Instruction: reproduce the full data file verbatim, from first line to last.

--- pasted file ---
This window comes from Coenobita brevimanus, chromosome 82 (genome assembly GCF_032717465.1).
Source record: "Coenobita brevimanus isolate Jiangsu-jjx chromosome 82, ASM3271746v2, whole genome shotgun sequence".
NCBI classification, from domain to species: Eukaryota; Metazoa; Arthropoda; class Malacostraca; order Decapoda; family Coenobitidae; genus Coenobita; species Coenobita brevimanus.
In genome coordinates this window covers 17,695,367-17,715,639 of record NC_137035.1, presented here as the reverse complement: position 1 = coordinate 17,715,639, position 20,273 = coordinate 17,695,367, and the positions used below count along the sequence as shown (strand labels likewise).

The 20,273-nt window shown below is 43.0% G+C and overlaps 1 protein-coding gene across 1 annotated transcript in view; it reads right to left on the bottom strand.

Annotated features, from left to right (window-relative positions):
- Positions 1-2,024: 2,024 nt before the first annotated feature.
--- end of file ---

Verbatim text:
This window comes from Coenobita brevimanus, chromosome 82 (genome assembly GCF_032717465.1).
Source record: "Coenobita brevimanus isolate Jiangsu-jjx chromosome 82, ASM3271746v2, whole genome shotgun sequence".
NCBI classification, from domain to species: Eukaryota; Metazoa; Arthropoda; class Malacostraca; order Decapoda; family Coenobitidae; genus Coenobita; species Coenobita brevimanus.
In genome coordinates this window covers 17,695,367-17,715,639 of record NC_137035.1, presented here as the reverse complement: position 1 = coordinate 17,715,639, position 20,273 = coordinate 17,695,367, and the positions used below count along the sequence as shown (strand labels likewise).

The 20,273-nt window shown below is 43.0% G+C and overlaps 1 protein-coding gene across 1 annotated transcript in view; it reads right to left on the bottom strand.

Annotated features, from left to right (window-relative positions):
- Positions 1-2,024: 2,024 nt before the first annotated feature.